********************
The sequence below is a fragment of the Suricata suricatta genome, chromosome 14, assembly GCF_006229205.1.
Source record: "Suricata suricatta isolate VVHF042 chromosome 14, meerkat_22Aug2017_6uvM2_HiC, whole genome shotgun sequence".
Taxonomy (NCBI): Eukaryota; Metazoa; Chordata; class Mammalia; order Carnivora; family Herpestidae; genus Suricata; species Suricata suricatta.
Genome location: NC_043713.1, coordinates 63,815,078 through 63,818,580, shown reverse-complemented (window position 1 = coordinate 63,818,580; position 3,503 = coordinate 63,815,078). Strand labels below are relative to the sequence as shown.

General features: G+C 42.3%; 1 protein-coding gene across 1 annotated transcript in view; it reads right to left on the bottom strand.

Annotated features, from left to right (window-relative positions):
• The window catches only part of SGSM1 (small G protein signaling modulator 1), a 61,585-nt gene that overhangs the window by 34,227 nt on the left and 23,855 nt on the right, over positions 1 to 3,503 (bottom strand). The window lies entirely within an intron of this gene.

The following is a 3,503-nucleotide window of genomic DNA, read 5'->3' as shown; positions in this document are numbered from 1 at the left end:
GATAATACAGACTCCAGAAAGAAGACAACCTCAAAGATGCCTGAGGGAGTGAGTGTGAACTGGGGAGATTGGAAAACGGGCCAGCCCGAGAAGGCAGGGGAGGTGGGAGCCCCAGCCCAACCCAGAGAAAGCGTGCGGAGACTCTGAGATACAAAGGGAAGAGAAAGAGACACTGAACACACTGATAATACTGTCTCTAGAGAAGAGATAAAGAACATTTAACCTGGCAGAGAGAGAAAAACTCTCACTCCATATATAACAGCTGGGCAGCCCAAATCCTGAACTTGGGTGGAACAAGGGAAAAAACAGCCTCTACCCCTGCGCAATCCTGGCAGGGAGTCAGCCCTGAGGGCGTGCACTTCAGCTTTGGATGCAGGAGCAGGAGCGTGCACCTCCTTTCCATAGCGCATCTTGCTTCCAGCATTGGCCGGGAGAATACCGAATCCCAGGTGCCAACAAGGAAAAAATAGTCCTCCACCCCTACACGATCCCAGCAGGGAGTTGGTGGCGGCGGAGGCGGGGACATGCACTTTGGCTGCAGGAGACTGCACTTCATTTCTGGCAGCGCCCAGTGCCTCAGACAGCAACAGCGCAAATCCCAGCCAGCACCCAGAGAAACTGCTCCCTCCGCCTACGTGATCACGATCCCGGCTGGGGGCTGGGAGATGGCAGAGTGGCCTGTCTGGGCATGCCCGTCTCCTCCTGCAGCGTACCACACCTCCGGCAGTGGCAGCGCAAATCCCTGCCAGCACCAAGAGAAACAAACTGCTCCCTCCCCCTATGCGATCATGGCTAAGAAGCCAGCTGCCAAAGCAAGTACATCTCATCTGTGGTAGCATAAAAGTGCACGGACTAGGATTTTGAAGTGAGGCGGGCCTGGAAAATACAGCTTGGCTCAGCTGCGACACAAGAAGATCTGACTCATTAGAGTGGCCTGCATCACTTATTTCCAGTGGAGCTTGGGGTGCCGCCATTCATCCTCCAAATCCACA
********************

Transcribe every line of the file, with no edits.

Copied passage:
The sequence below is a fragment of the Suricata suricatta genome, chromosome 14, assembly GCF_006229205.1.
Source record: "Suricata suricatta isolate VVHF042 chromosome 14, meerkat_22Aug2017_6uvM2_HiC, whole genome shotgun sequence".
Taxonomy (NCBI): Eukaryota; Metazoa; Chordata; class Mammalia; order Carnivora; family Herpestidae; genus Suricata; species Suricata suricatta.
Genome location: NC_043713.1, coordinates 63,815,078 through 63,818,580, shown reverse-complemented (window position 1 = coordinate 63,818,580; position 3,503 = coordinate 63,815,078). Strand labels below are relative to the sequence as shown.

General features: G+C 42.3%; 1 protein-coding gene across 1 annotated transcript in view; it reads right to left on the bottom strand.

Annotated features, from left to right (window-relative positions):
• The window catches only part of SGSM1 (small G protein signaling modulator 1), a 61,585-nt gene that overhangs the window by 34,227 nt on the left and 23,855 nt on the right, over positions 1 to 3,503 (bottom strand). The window lies entirely within an intron of this gene.

The following is a 3,503-nucleotide window of genomic DNA, read 5'->3' as shown; positions in this document are numbered from 1 at the left end:
GATAATACAGACTCCAGAAAGAAGACAACCTCAAAGATGCCTGAGGGAGTGAGTGTGAACTGGGGAGATTGGAAAACGGGCCAGCCCGAGAAGGCAGGGGAGGTGGGAGCCCCAGCCCAACCCAGAGAAAGCGTGCGGAGACTCTGAGATACAAAGGGAAGAGAAAGAGACACTGAACACACTGATAATACTGTCTCTAGAGAAGAGATAAAGAACATTTAACCTGGCAGAGAGAGAAAAACTCTCACTCCATATATAACAGCTGGGCAGCCCAAATCCTGAACTTGGGTGGAACAAGGGAAAAAACAGCCTCTACCCCTGCGCAATCCTGGCAGGGAGTCAGCCCTGAGGGCGTGCACTTCAGCTTTGGATGCAGGAGCAGGAGCGTGCACCTCCTTTCCATAGCGCATCTTGCTTCCAGCATTGGCCGGGAGAATACCGAATCCCAGGTGCCAACAAGGAAAAAATAGTCCTCCACCCCTACACGATCCCAGCAGGGAGTTGGTGGCGGCGGAGGCGGGGACATGCACTTTGGCTGCAGGAGACTGCACTTCATTTCTGGCAGCGCCCAGTGCCTCAGACAGCAACAGCGCAAATCCCAGCCAGCACCCAGAGAAACTGCTCCCTCCGCCTACGTGATCACGATCCCGGCTGGGGGCTGGGAGATGGCAGAGTGGCCTGTCTGGGCATGCCCGTCTCCTCCTGCAGCGTACCACACCTCCGGCAGTGGCAGCGCAAATCCCTGCCAGCACCAAGAGAAACAAACTGCTCCCTCCCCCTATGCGATCATGGCTAAGAAGCCAGCTGCCAAAGCAAGTACATCTCATCTGTGGTAGCATAAAAGTGCACGGACTAGGATTTTGAAGTGAGGCGGGCCTGGAAAATACAGCTTGGCTCAGCTGCGACACAAGAAGATCTGACTCATTAGAGTGGCCTGCATCACTTATTTCCAGTGGAGCTTGGGGTGCCGCCATTCATCCTCCAAATCCACA